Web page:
Dementia Care: Identifying Triggers

Increased anger and aggression can be all too common side effects of dementia or Alzheimers.   Bad moods happen to us all, and sometimes we just can’t put our finger on why we feel so down on ourselves.  I imagine something similar occurs when our loved ones with Dementia or Alzheimer’s gets into a bad mood.  The difference is I’m able to vocalize (more like warn!) those around me that I’m just not feeling 100%.  Or if someone did something to upset me, I’m usually able to appropriately direct my feelings towards that person rather than anyone that crosses my path.

So why can’t your loved one sometimes control their emotions?  And what makes them get so riled up that they feel they need to take a swing at you? In my experience, anger is usually a prolonged side effect of frustration.  Resulting from an individuals inability to efficiently get their feelings across and the disappointment that the caregiver is unable to understand or help them accurately.

While working in the nursing home, it was essential to know and understand each resident’s triggers.  Triggers can be anything from a particular sound to a specific person and although you may not always know why this particular item can cause an adverse reaction you will quickly learn to avoid these things at all cost.

A helpful way to learn and remember triggers is to write them down while also noting the time of day they occur and the details of the scenario. For example, Mom may start yelling at breakfast – This only happens on Monday and Wednesdays which just so happens to be the same days she has a shower right before breakfast.  The negative feelings she has towards her shower are carrying over into the rest of the day.  In this case, there are a couple of things we can try: 1. Offer a bit more time in between shower and breakfast, so that she can calm down. Maybe even play a bit of her favorite music in her room to relax too.  2. Change the time of her shower to after breakfast. 3. Assess whether a shower is still an appropriate method of care.

It is important to note that even though someone has dementia, it does not mean that their feelings are unjustified.  More often than not there is a rational explanation for the behavior.  It is your job as caregivers to be their detective.  Figure out what is bothering them and then doing what is in your power to remove these stressors from their environment.  Or add in additional supports to help them manage and calm them after a trigger occurs.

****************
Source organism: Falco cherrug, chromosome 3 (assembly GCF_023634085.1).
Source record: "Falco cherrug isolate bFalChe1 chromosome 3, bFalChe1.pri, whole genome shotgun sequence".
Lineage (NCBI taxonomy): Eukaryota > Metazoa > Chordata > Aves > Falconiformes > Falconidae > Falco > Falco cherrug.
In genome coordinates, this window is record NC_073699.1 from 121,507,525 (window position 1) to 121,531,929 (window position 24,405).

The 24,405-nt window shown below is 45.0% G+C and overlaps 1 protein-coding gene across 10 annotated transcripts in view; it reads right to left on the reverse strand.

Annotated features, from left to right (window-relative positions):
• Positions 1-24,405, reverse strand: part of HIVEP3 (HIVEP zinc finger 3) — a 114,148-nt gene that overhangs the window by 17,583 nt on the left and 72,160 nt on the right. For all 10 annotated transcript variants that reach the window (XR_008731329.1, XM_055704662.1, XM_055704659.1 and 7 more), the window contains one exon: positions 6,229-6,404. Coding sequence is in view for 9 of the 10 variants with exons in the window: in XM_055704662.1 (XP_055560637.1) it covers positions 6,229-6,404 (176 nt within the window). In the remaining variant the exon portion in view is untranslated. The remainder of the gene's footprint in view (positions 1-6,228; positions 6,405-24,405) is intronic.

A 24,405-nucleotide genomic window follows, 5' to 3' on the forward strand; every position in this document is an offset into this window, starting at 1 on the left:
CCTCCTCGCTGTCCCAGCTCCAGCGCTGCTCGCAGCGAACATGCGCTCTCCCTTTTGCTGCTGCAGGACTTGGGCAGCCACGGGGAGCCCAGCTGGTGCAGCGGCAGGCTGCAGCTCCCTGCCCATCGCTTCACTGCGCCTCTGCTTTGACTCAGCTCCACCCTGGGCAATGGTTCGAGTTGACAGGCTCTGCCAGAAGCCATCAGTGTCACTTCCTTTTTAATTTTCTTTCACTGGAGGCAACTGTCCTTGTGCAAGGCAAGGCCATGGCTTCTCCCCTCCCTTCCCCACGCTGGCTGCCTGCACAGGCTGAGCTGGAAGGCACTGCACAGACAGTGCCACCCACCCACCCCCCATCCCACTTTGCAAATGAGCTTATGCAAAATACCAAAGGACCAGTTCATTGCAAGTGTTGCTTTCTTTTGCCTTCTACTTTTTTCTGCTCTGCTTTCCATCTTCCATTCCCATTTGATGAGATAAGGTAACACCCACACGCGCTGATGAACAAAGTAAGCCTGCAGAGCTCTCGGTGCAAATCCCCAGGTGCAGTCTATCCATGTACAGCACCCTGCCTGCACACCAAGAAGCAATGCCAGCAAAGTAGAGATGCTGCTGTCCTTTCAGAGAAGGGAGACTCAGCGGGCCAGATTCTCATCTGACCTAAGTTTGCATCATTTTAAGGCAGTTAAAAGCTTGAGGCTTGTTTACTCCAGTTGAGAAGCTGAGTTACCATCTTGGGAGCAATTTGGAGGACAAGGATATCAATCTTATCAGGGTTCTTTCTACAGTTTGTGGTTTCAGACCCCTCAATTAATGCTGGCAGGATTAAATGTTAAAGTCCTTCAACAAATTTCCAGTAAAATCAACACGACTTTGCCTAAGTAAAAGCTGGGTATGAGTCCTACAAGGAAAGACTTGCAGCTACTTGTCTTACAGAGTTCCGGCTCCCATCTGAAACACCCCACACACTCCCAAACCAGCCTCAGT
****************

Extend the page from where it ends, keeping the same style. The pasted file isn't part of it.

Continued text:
Caregiver Response


And let’s be honest, its never always so easy.  The times they are angry, sad, or accusing you of something horrible are probably the lowest points in dementia care.  It is normal to feel frustration or even anger towards them.  Keeping a notebook helps for this as well, recording your responses allows you to better understand your breaking points and offers more insight while providing care.

While you may feel overwhelmed and flustered at the moment, it is so important that your loved one is able to calm down.  Prolonged anxiety or anger creates a higher risk that they hurt themselves or even you.  It is important to first rule out that your loved one is in any pain.  If they aren’t able to directly tell you then assess their body language; are they holding a particular part of their body?  Are they wincing or is there a look of discomfort on their face?  If pain can be ruled out identify the trigger as soon as possible.  The Alzheimer’s Association offers a list of potential factors here.


Anger and aggression are common behaviors, and there is a ton of helpful information out there for you to learn different ways to both help your loved one feel more safe and secure and for you to feel more confident and in-control in these moments.  Below is a list of helpful sites and feel free to check out our Dementia Care and Caregiver Support Tags for more resources from the Upside!

New Approaches for Dealing with Difficult Dementia Behaviors

How can we control my dad’s violent behavior and find a care facility that will accept him?

Why does dementia cause suspicions, delusions and paranoia? 

Dementia Care: The Benefits of Staying in Their Reality 

Handling Dementia-Related Agitation and Paranoia

Hallucinations, Delusions, and Paranoia Related to Dementia

Dementia Care Dos & DOnt’s: Dealing with Dementia Behavior Problems

Caregiver Stress and Burnout: Tips for Regaining Your Energy, Optimism, and Hope

Taking Care of YOU: Self-Care for Family Caregivers

Dementia and Alzheimer’s Caregiver Stress

You Aren’t Alone

You may be the only one providing care for your loved one, but that does not mean you are alone in your experience.  The growing number of family caregivers is astounding, and the need for understanding and tools with Dementia Care is essential to your ability to sustain your role as a caregiver.  Although difficult, when your loved one begins to show signs of anger or aggressive behavior rule out pain and start investigating potential triggers within their environment.